Stuttering is a speech disorder that causes interruptions in the rhythm or flow of speech.
These interruptions may include repeated sounds (c-c-can), syllables (da-da-daddy), words (and-and-and) or phrases (I want-I want-I want). Repetitions might happen once (b-ball, can-can) or multiple times (I-I-I-I-I want, m-m-m-m-m-m-mummy). Stuttering may also include prolongations, where sounds or parts of the word are stretched out (caaaaan I go) and blocks. Blocks are often silent and are seen when it looks like the person is stuck, trying to speak with no sound coming out. There are often secondary behaviours which accompany stuttering. These may be verbal and include grunts, small non-speech sounds, filler words (um/er) or pauses. They can also be non-verbal like grimacing, blinking or body movements.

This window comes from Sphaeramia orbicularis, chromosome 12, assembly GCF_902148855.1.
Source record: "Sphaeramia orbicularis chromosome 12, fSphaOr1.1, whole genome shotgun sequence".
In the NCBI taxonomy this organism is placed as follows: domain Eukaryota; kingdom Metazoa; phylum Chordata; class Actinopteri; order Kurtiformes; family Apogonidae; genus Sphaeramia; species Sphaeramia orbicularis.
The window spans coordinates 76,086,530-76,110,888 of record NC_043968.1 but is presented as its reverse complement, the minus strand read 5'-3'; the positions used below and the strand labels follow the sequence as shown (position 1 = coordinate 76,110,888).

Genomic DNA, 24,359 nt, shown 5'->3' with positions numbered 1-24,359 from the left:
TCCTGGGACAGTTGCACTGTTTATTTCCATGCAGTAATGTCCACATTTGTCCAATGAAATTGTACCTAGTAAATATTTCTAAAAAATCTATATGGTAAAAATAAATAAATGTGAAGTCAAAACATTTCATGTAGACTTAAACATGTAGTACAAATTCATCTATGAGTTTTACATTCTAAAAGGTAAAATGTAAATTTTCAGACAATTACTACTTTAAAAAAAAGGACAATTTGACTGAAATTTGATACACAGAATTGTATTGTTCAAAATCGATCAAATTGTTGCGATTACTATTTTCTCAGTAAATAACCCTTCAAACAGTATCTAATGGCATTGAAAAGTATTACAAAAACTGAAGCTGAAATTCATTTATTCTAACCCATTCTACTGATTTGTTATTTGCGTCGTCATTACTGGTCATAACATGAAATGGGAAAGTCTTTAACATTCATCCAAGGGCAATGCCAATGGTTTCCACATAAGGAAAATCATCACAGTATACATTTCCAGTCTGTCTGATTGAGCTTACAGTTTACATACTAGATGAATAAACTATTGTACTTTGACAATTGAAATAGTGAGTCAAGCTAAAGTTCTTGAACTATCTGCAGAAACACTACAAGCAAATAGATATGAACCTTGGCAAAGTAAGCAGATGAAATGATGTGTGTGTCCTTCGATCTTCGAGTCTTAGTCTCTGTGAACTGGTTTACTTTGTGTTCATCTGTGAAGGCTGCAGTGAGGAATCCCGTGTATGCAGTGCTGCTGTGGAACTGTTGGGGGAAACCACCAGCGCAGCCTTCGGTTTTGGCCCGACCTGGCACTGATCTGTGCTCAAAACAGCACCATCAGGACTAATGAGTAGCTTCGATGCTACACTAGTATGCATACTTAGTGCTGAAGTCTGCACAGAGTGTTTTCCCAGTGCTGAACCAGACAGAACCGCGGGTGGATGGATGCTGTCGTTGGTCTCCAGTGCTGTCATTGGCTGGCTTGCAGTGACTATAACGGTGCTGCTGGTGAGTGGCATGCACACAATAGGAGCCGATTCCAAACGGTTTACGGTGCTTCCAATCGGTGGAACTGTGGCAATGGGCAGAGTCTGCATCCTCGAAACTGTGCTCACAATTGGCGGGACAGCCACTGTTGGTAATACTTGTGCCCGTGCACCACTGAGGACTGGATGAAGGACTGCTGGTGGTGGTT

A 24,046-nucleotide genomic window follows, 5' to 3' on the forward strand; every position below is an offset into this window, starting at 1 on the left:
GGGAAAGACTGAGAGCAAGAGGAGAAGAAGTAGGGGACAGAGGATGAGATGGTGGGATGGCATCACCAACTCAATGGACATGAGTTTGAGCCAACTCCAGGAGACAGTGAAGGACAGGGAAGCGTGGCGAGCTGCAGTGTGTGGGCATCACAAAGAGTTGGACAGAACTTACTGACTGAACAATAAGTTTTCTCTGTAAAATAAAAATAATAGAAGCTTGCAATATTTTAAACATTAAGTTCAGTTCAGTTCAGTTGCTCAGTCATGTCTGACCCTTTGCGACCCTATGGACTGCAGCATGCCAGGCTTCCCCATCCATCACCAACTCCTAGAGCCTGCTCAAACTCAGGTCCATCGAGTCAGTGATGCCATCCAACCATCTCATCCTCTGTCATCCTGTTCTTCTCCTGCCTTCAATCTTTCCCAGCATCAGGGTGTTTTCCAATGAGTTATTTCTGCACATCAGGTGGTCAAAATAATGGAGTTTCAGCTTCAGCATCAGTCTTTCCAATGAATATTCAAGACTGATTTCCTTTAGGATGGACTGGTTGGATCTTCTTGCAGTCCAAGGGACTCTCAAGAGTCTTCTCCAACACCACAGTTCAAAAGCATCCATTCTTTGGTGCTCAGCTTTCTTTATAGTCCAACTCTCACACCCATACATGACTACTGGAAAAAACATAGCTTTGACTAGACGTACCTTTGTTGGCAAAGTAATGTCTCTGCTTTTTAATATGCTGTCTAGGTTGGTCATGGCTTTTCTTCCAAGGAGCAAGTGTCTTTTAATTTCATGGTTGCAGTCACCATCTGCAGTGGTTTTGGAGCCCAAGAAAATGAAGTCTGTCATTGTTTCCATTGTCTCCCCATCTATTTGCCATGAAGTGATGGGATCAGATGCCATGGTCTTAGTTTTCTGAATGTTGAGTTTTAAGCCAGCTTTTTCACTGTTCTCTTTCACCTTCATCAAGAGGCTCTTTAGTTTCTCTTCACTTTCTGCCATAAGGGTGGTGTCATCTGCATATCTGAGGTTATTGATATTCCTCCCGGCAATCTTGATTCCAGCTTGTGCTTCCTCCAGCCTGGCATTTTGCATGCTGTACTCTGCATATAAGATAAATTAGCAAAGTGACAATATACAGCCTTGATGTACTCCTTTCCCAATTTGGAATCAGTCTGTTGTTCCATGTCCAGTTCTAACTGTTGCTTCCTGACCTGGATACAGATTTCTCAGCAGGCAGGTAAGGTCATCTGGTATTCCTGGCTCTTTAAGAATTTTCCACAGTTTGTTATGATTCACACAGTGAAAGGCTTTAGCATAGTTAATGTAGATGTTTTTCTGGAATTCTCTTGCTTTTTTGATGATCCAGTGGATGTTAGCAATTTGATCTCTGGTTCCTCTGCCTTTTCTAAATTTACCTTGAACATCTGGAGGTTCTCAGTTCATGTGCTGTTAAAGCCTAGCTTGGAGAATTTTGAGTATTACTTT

Treatment for establishing fluent speech with children, adolescents and adults involves both speech restructuring techniques and addressing the anxiety that can accompany stuttering. Research trials have found the use of prolonged or smooth speech techniques to have positive results in reducing and managing stuttering. The Lidcombe program is also available.